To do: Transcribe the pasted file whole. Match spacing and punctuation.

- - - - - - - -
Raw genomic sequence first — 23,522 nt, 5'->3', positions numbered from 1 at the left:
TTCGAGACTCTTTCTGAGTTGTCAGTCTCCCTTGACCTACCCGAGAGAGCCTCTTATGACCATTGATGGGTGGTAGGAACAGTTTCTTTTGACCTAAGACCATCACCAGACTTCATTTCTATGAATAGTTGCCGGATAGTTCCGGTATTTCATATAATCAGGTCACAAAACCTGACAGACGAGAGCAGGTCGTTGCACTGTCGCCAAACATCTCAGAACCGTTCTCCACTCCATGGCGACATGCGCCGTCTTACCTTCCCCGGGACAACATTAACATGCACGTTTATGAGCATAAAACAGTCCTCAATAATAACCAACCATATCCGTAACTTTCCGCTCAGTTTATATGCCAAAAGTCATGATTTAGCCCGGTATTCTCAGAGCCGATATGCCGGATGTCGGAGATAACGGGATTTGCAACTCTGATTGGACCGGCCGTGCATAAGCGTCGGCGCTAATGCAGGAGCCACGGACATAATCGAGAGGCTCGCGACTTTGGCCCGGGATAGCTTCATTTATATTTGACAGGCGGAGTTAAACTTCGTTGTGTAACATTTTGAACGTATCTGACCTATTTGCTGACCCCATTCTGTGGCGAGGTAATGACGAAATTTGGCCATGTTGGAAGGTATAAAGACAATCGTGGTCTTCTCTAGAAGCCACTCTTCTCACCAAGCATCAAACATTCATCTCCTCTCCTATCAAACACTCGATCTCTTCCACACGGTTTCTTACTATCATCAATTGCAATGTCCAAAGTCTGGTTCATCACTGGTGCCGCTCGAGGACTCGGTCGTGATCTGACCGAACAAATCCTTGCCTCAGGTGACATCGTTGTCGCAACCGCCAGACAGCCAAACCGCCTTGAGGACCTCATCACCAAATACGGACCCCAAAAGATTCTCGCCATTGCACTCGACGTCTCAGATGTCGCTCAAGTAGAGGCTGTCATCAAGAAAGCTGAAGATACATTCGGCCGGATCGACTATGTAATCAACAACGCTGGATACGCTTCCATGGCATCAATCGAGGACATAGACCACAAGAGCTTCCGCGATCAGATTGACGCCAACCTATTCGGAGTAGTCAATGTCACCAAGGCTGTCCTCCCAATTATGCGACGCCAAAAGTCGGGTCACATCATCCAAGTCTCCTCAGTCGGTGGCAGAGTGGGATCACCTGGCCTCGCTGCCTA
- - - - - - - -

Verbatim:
Raw genomic sequence first — 23,522 nt, 5'->3', positions numbered from 1 at the left:
TTCGAGACTCTTTCTGAGTTGTCAGTCTCCCTTGACCTACCCGAGAGAGCCTCTTATGACCATTGATGGGTGGTAGGAACAGTTTCTTTTGACCTAAGACCATCACCAGACTTCATTTCTATGAATAGTTGCCGGATAGTTCCGGTATTTCATATAATCAGGTCACAAAACCTGACAGACGAGAGCAGGTCGTTGCACTGTCGCCAAACATCTCAGAACCGTTCTCCACTCCATGGCGACATGCGCCGTCTTACCTTCCCCGGGACAACATTAACATGCACGTTTATGAGCATAAAACAGTCCTCAATAATAACCAACCATATCCGTAACTTTCCGCTCAGTTTATATGCCAAAAGTCATGATTTAGCCCGGTATTCTCAGAGCCGATATGCCGGATGTCGGAGATAACGGGATTTGCAACTCTGATTGGACCGGCCGTGCATAAGCGTCGGCGCTAATGCAGGAGCCACGGACATAATCGAGAGGCTCGCGACTTTGGCCCGGGATAGCTTCATTTATATTTGACAGGCGGAGTTAAACTTCGTTGTGTAACATTTTGAACGTATCTGACCTATTTGCTGACCCCATTCTGTGGCGAGGTAATGACGAAATTTGGCCATGTTGGAAGGTATAAAGACAATCGTGGTCTTCTCTAGAAGCCACTCTTCTCACCAAGCATCAAACATTCATCTCCTCTCCTATCAAACACTCGATCTCTTCCACACGGTTTCTTACTATCATCAATTGCAATGTCCAAAGTCTGGTTCATCACTGGTGCCGCTCGAGGACTCGGTCGTGATCTGACCGAACAAATCCTTGCCTCAGGTGACATCGTTGTCGCAACCGCCAGACAGCCAAACCGCCTTGAGGACCTCATCACCAAATACGGACCCCAAAAGATTCTCGCCATTGCACTCGACGTCTCAGATGTCGCTCAAGTAGAGGCTGTCATCAAGAAAGCTGAAGATACATTCGGCCGGATCGACTATGTAATCAACAACGCTGGATACGCTTCCATGGCATCAATCGAGGACATAGACCACAAGAGCTTCCGCGATCAGATTGACGCCAACCTATTCGGAGTAGTCAATGTCACCAAGGCTGTCCTCCCAATTATGCGACGCCAAAAGTCGGGTCACATCATCCAAGTCTCCTCAGTCGGTGGCAGAGTGGGATCACCTGGCCTCGCTGCCTA